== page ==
Spanish artist Selva Aparicio creates thought-provoking installations that bring different issues—environmental, political, and social—to light. Her MFA thesis installation, entitled Childhood Memories, is no different. Through this visually stunning piece, the artist exposes her own childhood trauma, combining personal memories with a decorative object for the home. While carpets are usually used to cover the floor, Aparicio immortalizes her experiences by hand carving a tapestry directly into wooden flooring—laid bare for anyone to see.
From afar, the carpet resembles a real tapestry. It is only when the viewer looks closer that they see the innumerable details Aparicio included in the piece to emulate a three-dimensional object. Tassels are strewn about in different directions, the corner is flipped, and the design resembles a traditional Persian carpet design. The artist carefully etched away at the oak utility flooring to create a white and brown contrast in the floral pattern.
“I presented this installation as my thesis during my MFA at Yale University,” Aparicio explains to My Modern Met. “Rugs are typically adorned with sacred gardens and oases, and can be moved around the home. This rug stayed put, quietly participating in years of familial abuse. This installation is about covering and exposing, trauma, and bearing witness.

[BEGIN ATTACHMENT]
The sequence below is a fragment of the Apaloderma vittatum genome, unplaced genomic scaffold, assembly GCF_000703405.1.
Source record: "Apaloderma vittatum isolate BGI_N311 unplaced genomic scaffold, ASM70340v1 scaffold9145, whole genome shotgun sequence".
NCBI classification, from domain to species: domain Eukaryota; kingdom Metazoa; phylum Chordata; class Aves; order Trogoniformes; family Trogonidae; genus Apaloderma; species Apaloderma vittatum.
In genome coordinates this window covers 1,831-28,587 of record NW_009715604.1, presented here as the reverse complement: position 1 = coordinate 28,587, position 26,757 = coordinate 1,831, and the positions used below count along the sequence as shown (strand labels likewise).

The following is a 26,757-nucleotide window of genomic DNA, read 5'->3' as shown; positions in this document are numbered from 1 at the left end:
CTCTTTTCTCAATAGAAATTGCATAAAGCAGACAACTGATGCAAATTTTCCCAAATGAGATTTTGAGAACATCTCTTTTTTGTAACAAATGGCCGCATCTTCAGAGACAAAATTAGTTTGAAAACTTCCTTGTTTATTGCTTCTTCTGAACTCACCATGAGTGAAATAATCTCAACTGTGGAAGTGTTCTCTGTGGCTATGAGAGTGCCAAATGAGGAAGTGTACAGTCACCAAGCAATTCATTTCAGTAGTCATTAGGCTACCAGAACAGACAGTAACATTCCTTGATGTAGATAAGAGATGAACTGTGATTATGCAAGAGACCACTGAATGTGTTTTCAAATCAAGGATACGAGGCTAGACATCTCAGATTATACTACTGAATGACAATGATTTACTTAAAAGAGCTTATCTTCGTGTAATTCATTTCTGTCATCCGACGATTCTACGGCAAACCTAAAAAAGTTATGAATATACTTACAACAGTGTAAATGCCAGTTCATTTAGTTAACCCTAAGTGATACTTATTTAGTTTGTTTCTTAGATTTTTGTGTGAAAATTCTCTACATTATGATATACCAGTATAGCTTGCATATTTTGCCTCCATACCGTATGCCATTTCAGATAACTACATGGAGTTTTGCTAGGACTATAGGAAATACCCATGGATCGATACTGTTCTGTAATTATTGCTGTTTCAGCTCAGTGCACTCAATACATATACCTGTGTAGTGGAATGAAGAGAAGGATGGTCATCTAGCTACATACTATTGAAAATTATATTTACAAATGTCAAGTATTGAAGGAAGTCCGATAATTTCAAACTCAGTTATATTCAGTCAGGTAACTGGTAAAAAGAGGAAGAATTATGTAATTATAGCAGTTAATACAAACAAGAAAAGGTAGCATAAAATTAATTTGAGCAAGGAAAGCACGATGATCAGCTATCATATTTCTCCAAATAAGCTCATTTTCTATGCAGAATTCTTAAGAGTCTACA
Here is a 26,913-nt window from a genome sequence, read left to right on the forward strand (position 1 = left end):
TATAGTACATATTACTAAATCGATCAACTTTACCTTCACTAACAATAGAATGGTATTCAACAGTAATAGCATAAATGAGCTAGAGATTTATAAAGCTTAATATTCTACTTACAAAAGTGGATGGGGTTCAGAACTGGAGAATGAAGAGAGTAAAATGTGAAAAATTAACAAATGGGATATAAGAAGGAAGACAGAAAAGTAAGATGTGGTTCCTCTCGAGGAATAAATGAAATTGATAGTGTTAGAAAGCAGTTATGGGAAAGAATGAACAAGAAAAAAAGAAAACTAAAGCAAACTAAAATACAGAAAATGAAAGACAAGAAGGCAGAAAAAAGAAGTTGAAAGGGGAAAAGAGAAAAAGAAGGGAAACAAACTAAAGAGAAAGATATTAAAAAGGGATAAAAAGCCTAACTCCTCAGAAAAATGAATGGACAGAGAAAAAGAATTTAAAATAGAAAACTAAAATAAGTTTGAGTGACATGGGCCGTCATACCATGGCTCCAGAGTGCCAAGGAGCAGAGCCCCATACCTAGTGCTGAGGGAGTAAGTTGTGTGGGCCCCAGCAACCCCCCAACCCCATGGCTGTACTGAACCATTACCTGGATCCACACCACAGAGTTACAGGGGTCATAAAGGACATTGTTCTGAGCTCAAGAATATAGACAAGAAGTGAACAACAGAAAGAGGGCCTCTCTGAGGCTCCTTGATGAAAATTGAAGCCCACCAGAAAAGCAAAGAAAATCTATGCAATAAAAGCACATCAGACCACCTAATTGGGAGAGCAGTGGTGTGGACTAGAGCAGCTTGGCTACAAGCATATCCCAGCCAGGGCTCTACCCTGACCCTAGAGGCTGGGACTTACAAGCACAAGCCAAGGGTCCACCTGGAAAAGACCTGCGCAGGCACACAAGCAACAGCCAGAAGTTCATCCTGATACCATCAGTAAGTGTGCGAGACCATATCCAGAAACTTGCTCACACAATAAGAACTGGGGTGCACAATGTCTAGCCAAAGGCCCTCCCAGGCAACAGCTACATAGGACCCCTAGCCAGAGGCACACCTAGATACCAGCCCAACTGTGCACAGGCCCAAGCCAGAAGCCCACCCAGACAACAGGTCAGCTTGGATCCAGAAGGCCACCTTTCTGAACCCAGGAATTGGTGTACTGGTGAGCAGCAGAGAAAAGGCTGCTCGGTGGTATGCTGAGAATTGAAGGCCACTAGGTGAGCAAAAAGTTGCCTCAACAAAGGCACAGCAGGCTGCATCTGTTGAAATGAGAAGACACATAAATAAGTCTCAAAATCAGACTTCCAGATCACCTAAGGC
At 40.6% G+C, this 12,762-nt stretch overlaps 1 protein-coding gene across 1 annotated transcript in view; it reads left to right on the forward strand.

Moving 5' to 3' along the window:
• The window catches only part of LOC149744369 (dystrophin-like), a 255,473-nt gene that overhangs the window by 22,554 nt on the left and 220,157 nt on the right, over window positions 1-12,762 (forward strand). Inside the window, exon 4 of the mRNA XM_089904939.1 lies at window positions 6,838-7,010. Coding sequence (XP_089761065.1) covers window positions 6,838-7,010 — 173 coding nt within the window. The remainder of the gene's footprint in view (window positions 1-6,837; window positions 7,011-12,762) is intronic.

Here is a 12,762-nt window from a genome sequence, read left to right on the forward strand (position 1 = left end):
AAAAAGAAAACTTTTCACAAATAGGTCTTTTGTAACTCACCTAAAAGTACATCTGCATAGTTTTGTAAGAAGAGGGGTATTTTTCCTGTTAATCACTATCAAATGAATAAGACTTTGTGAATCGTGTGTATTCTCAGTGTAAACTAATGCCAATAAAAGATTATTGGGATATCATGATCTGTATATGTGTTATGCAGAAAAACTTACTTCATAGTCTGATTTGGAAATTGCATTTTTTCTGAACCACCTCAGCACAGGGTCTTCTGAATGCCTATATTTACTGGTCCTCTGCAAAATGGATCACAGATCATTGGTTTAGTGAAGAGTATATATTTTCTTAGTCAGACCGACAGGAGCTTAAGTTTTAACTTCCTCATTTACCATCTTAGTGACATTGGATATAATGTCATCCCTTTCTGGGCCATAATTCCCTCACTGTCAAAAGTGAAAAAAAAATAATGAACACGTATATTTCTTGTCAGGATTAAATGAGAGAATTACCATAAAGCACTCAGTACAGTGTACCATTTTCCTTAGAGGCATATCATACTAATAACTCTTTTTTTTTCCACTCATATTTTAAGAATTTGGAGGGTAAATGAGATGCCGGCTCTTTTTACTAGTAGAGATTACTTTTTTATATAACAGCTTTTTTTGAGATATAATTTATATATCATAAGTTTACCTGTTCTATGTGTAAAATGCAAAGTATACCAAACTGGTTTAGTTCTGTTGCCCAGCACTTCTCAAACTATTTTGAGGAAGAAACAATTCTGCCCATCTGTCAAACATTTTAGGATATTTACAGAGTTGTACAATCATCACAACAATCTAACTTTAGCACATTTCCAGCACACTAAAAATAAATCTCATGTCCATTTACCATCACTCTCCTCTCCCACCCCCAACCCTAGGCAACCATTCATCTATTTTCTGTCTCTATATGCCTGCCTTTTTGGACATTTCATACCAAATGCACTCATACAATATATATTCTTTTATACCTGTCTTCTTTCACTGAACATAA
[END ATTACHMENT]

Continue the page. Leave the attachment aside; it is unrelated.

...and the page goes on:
“My memories are permanently etched, so the soft fabric is represented in hand-carved scars on discarded wood flooring,” Aparicio continues. “I strive to find beauty in the peril and bear witness to the progression of ephemerality-permanence-loss.”
The artist has installations on display at the International Museum of Surgical Science until January 17, 2021 and at the Museum of Contemporary Art Chicago until May 2, 2021. Scroll down to see more images of Childhood Memories, and visit Aparicio's website to learn more about her work.